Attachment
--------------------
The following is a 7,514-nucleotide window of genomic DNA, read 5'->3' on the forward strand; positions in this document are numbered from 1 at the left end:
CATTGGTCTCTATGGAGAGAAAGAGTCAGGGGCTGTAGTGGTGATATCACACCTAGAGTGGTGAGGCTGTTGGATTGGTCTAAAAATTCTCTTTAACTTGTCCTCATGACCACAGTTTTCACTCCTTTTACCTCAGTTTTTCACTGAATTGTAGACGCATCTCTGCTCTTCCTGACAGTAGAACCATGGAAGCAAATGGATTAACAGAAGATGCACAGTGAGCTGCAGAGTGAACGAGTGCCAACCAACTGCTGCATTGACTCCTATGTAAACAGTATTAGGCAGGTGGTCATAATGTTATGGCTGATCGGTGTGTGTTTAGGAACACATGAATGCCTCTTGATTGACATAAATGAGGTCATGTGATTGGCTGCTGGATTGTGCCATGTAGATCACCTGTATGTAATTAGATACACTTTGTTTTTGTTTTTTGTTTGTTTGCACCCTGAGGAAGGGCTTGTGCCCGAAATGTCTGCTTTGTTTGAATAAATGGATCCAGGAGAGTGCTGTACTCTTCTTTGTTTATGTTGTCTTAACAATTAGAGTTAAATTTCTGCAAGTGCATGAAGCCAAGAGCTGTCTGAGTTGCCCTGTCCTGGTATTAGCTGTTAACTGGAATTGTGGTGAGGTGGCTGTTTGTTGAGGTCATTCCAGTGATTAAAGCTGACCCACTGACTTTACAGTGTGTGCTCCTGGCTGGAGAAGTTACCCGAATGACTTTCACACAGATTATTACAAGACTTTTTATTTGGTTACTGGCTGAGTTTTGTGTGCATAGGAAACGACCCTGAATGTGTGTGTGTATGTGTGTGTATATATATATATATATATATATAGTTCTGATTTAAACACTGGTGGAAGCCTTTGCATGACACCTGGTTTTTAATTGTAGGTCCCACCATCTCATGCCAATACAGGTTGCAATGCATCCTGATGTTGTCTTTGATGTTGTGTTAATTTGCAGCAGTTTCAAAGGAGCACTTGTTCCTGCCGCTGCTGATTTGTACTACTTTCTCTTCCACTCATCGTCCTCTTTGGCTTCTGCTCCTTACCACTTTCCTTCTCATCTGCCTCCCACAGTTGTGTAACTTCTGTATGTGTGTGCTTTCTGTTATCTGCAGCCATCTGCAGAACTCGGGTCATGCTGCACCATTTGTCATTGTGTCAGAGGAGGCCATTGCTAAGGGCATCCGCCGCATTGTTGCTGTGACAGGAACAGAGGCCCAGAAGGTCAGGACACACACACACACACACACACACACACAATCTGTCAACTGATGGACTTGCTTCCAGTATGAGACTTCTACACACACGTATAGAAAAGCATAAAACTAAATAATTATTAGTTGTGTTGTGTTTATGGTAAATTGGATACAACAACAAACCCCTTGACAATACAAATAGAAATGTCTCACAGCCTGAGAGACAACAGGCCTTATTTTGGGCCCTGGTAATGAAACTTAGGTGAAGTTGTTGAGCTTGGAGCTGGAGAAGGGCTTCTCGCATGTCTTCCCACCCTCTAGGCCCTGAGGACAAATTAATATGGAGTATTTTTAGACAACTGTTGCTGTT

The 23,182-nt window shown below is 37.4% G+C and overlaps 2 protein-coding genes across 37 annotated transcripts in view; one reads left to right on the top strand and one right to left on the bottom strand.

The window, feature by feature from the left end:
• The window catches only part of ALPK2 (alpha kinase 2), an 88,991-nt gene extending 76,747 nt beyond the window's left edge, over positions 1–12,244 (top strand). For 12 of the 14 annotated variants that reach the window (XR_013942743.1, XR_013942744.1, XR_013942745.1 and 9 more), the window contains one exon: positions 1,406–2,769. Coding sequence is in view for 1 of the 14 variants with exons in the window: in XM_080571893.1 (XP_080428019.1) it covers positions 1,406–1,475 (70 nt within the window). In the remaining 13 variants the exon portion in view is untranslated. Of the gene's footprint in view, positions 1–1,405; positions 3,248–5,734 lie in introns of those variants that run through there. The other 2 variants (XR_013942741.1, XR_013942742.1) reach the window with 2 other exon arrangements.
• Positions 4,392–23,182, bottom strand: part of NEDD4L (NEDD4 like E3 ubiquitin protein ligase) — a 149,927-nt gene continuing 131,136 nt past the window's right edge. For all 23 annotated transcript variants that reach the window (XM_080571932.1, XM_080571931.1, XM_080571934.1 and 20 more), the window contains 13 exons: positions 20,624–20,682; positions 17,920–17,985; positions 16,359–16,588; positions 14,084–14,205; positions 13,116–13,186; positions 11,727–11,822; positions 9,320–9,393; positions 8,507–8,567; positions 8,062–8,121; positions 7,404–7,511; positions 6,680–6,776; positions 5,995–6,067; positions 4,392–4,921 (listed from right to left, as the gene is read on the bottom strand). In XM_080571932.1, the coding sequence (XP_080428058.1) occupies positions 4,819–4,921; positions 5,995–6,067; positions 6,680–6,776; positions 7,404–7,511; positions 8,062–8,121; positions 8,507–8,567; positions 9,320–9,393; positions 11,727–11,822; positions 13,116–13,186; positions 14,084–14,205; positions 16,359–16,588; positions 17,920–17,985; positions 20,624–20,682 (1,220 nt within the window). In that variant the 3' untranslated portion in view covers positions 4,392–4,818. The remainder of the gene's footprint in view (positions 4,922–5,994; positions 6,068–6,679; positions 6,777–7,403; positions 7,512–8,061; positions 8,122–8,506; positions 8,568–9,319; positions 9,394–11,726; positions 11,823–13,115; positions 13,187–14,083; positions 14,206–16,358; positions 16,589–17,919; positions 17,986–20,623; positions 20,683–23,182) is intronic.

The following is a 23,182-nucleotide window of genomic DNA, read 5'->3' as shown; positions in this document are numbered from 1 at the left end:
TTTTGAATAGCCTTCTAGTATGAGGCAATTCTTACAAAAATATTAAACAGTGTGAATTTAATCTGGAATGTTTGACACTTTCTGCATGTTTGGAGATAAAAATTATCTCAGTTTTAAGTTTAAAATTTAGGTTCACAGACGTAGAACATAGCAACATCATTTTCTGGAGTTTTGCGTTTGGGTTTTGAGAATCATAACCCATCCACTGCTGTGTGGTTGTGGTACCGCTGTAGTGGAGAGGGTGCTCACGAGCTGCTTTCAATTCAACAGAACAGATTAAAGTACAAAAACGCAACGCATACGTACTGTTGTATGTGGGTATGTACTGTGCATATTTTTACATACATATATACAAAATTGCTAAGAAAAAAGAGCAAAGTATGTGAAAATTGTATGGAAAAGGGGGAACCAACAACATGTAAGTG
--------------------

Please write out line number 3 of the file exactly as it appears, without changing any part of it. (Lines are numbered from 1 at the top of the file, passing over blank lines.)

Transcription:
The 23,182-nt window shown below is 37.4% G+C and overlaps 2 protein-coding genes across 37 annotated transcripts in view; one reads left to right on the top strand and one right to left on the bottom strand.